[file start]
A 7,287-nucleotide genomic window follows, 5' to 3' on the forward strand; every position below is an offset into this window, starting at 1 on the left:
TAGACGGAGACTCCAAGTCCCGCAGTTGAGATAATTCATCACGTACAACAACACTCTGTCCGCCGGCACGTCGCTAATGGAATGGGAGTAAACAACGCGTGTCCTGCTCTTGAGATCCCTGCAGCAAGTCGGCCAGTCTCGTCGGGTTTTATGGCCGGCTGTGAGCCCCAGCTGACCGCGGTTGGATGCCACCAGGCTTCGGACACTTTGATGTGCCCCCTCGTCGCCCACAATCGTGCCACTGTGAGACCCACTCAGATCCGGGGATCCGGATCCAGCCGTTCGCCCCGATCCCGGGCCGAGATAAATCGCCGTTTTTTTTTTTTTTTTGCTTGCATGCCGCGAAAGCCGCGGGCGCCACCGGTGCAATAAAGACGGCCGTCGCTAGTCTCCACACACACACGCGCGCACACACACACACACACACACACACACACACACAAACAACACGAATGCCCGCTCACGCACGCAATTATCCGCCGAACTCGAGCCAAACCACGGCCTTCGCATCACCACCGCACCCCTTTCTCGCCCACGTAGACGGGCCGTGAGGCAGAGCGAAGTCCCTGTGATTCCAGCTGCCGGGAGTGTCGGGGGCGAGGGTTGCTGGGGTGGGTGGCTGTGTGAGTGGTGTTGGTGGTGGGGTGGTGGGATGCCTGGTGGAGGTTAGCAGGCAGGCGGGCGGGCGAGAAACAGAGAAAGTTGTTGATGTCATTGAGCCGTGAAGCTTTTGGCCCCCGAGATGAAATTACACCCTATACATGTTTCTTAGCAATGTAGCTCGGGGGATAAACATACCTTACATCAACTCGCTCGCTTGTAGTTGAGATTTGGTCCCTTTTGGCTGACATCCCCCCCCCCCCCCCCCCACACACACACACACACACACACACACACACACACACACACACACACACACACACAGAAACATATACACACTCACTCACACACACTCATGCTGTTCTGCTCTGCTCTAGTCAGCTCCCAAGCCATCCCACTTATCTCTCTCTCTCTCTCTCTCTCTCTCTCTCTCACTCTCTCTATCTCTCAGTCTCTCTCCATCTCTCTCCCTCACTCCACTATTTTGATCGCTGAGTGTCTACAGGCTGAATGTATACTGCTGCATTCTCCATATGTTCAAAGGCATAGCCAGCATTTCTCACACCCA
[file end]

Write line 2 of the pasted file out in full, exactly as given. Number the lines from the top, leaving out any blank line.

TAGACGGAGACTCCAAGTCCCGCAGTTGAGATAATTCATCACGTACAACAACACTCTGTCCGCCGGCACGTCGCTAATGGAATGGGAGTAAACAACGCGTGTCCTGCTCTTGAGATCCCTGCAGCAAGTCGGCCAGTCTCGTCGGGTTTTATGGCCGGCTGTGAGCCCCAGCTGACCGCGGTTGGATGCCACCAGGCTTCGGACACTTTGATGTGCCCCCTCGTCGCCCACAATCGTGCCACTGTGAGACCCACTCAGATCCGGGGATCCGGATCCAGCCGTTCGCCCCGATCCCGGGCCGAGATAAATCGCCGTTTTTTTTTTTTTTTTGCTTGCATGCCGCGAAAGCCGCGGGCGCCACCGGTGCAATAAAGACGGCCGTCGCTAGTCTCCACACACACACGCGCGCACACACACACACACACACACACACACACACACAAACAACACGAATGCCCGCTCACGCACGCAATTATCCGCCGAACTCGAGCCAAACCACGGCCTTCGCATCACCACCGCACCCCTTTCTCGCCCACGTAGACGGGCCGTGAGGCAGAGCGAAGTCCCTGTGATTCCAGCTGCCGGGAGTGTCGGGGGCGAGGGTTGCTGGGGTGGGTGGCTGTGTGAGTGGTGTTGGTGGTGGGGTGGTGGGATGCCTGGTGGAGGTTAGCAGGCAGGCGGGCGGGCGAGAAACAGAGAAAGTTGTTGATGTCATTGAGCCGTGAAGCTTTTGGCCCCCGAGATGAAATTACACCCTATACATGTTTCTTAGCAATGTAGCTCGGGGGATAAACATACCTTACATCAACTCGCTCGCTTGTAGTTGAGATTTGGTCCCTTTTGGCTGACATCCCCCCCCCCCCCCCCCCACACACACACACACACACACACACACACACACACACACACACACACACACACACAGAAACATATACACACTCACTCACACACACTCATGCTGTTCTGCTCTGCTCTAGTCAGCTCCCAAGCCATCCCACTTATCTCTCTCTCTCTCTCTCTCTCTCTCTCTCTCACTCTCTCTATCTCTCAGTCTCTCTCCATCTCTCTCCCTCACTCCACTATTTTGATCGCTGAGTGTCTACAGGCTGAATGTATACTGCTGCATTCTCCATATGTTCAAAGGCATAGCCAGCATTTCTCACACCCA